Garden Drainage and Watering Alpine Garden Plants
Garden Drainage for Alpine Garden Plants
There should be no need to fit gardentiles to most raised sites for alpine garden plants, unless the is heavy clay or the water table is high.
The water table is the level to which water rises in the ground under normal conditions. If this is just below the surface of the soil, thenare essential; if above, then you should take up not alpine plant growing!
To check for a high water level in the soil, dig a hole at the lowest point in the garden. Any water appearing in that hole will indicate the level of water.
Where the water table is just below the ground, flooding can obviously occur, so choose the highest ground possible and fit 30cm by 10cm (12” by 4”) tiles to run the water off. Lay these just above the normal water table level by hollowing out the soil to fit the tiles and no more; then put a layer of gravel on top of the tiles.
Provided there is a slope or at least a fall of 1 in 200 for the drains and somewhere for the water to drain to, the whole garden can be drained without any problems, see figure 2.
Garden Drainage for Clay Soils
The same principle applies for tile draining on heavy clay soils but the depth to which the tiles can be laid is greater. Note, if they are buried deeper than 60cm (2′) at any point they will be ineffective. It is important not to lay more than 10cm (4”) of gravel over the tiles or this will be disturbed by cultivations.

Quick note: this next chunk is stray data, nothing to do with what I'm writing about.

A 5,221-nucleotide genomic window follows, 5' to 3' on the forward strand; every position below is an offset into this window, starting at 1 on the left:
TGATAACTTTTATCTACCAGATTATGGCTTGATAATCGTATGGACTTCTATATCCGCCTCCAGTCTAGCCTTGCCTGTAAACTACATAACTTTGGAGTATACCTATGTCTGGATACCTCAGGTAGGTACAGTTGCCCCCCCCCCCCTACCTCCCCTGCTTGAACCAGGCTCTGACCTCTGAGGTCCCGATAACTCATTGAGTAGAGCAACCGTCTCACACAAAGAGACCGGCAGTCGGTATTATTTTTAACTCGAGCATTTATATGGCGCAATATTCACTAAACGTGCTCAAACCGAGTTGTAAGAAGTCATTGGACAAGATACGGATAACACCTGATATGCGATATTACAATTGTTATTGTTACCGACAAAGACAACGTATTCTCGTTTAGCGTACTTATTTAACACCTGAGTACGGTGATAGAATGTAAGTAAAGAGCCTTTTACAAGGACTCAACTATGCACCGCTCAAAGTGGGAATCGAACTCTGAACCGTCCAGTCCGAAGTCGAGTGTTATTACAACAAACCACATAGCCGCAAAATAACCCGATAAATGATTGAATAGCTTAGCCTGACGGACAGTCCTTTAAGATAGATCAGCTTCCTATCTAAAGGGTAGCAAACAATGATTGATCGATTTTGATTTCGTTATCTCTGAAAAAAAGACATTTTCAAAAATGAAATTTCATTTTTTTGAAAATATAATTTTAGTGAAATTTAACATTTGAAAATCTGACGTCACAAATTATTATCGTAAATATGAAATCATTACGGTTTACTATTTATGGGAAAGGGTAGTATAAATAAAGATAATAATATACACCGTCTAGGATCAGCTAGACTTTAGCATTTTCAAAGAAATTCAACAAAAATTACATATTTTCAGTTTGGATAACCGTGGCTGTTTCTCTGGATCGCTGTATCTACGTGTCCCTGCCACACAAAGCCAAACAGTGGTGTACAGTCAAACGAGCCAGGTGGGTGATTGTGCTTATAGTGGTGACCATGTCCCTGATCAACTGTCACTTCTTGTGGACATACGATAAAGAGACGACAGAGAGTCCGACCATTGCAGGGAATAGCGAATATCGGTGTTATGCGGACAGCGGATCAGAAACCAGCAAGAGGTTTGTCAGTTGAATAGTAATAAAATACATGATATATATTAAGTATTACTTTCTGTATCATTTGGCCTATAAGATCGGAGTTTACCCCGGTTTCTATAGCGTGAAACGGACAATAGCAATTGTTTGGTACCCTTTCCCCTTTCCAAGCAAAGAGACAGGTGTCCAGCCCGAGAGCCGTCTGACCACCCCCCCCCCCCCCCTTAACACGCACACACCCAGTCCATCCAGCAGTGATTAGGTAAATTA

A similar procedure is carried out when building drains under a lawn but in this case the gravel should be covered by fine nylon mesh to prevent soil being washed down to the gravel and thence to the tiles. There is no need to drain more than 22cm (9”) below the grass level.
These details for drainage are intended for the garden as a whole and cover all sites and constructions except rock gardens.
Watering Alpine Plants
Methods of watering are best kept as simple as possible, with a sprinkler, preferably with a spike in the base, on the end of a hosepipe, for example.
Much more important, however, are the questions of when and how often to apply the water.
All categories of plants can be watered by the same sprinkler by watering to suit the middle range plants when one or two are just beginning to show signs of flagging. Alternatively, water just those plants requiring water, by hand.
In their first season in the garden, alpine plants will require more watering than successive seasons so watering by hand is often best. Use a sprinkler for the successive seasons but less often, in order to encourage the roots to grow downwards rather than sideways.
When plants are in need of water, those with soft foliage remain turgid or firm in the leaves but when too dry, they droop or flag.